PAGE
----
Soon it was my turn approaching the check stand with my 3/4-ton Hummer-styled grocery cart.
“Approach” was “cleared” and then immediately all my selections were whipped out of the cart by someone who at least introduced themselves to say, “Hi, did you find everything you needed?” But who were they and why were they removing things from my cart
They “assisted” me with a speed, removing my items from my grocery cart and organizing them onto the conveyor belt so rapidly that I felt, I had now moved onto an assembly line of Costco.
If only I had on my astronaut outfit. I’d had been ready for this adventure. I felt like, at any moment I was going to be launched, or my purchases catapulted out of the store. I had better darn right hurry up, do my PIN code and get a move on.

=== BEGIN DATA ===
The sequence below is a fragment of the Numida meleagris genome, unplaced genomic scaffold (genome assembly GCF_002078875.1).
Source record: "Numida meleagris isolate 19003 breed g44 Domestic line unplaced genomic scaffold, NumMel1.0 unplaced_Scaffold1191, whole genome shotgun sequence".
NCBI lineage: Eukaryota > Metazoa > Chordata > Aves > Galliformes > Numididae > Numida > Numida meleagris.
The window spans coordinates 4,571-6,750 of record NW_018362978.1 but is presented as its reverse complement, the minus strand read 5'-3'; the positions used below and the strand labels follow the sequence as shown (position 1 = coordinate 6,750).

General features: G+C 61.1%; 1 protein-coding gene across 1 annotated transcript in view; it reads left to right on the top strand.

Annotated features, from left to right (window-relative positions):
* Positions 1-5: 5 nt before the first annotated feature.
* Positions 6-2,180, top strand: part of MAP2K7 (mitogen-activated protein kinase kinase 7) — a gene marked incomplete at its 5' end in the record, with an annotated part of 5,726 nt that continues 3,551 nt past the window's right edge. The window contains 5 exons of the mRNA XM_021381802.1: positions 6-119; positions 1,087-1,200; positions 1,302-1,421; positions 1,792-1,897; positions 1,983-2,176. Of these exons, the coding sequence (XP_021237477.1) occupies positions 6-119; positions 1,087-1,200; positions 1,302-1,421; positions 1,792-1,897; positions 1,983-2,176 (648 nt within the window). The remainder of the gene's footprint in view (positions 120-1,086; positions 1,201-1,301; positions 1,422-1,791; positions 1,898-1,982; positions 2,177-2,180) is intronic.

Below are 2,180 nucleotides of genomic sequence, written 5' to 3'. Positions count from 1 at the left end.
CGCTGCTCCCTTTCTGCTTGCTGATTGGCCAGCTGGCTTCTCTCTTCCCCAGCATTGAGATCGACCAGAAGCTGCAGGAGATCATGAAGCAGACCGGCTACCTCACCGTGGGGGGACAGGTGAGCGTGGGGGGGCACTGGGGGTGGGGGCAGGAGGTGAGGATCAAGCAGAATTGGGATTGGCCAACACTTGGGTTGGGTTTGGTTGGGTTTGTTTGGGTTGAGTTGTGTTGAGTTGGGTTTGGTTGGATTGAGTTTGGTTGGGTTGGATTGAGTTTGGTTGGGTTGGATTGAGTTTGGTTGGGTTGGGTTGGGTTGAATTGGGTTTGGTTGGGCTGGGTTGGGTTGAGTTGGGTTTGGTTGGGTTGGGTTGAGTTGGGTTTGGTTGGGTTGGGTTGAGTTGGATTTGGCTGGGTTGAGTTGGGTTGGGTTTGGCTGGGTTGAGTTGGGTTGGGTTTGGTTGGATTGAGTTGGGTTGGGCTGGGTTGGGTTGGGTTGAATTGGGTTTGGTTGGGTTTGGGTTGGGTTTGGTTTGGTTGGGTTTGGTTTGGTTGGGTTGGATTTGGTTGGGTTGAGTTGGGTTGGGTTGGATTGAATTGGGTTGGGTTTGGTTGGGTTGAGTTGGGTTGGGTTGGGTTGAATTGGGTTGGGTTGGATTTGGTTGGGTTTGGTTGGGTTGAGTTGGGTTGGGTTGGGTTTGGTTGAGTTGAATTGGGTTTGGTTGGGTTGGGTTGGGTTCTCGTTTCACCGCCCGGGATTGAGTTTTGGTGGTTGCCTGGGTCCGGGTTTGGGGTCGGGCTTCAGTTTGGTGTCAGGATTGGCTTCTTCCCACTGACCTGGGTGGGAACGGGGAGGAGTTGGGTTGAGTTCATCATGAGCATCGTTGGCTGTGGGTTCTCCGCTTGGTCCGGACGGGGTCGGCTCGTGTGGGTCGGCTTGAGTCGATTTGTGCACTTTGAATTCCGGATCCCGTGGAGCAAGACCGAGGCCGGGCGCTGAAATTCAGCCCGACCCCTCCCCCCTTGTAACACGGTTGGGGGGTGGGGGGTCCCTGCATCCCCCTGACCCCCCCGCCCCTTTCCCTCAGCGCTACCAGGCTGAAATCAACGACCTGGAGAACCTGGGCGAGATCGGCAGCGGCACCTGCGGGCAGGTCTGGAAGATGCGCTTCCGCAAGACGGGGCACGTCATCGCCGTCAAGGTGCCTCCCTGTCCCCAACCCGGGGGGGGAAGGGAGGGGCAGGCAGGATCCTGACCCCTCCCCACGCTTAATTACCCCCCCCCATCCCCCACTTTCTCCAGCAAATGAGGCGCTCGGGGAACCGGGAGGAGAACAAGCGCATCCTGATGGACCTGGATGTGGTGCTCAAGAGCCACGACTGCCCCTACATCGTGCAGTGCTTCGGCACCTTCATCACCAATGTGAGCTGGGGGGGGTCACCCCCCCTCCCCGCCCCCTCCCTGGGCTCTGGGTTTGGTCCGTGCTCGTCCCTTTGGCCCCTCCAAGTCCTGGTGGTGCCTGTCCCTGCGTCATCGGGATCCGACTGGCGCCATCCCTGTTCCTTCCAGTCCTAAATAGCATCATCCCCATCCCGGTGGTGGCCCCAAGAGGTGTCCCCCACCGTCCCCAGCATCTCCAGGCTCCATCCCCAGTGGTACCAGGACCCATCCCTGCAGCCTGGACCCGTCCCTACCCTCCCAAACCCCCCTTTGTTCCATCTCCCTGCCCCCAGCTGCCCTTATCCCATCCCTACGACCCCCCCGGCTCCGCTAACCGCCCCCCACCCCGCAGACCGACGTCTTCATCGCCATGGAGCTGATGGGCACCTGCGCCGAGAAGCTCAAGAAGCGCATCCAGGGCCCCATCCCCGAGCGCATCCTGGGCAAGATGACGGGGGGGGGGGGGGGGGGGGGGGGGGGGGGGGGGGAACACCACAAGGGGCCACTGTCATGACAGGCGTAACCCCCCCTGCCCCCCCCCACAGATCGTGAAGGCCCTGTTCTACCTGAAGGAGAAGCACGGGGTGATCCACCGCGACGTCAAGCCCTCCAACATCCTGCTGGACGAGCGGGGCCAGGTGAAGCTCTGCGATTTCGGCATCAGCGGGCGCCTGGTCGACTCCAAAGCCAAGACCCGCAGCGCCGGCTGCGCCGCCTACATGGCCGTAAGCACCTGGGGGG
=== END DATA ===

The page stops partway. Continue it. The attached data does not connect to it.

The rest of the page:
Come on Costco … this store is on Kaua‘i. Slow down the perpetual motions and try to enhance the ‘ohana skills.
A little island music overhead and the charm of a real greeting — eyes which meet another’s eyes — would make the shopping experience more rewarding to our residents and tourists, alike. A bit more of our ‘ohana.
After Costco, this weekend, it was such a pleasure to continue to shop at Cost-U-Less and the other local markets.
Oe! Don’t ‘cha get it Costco?
Get the rescue equipment
Let me second Arn Nurock’s proposal to place rescue equipment on beaches such as Larsen’s. I moved here from American Samoa two years ago where the Pago Pago Rotary Club has installed “Angel Rings” on two dangerous beaches.
This device has already saved the life of a drowning swimmer at Vaitogi Beach. If the county can’ t or won’t place such safety equipment, maybe one of Kaua‘i’s service clubs might consider this a good project.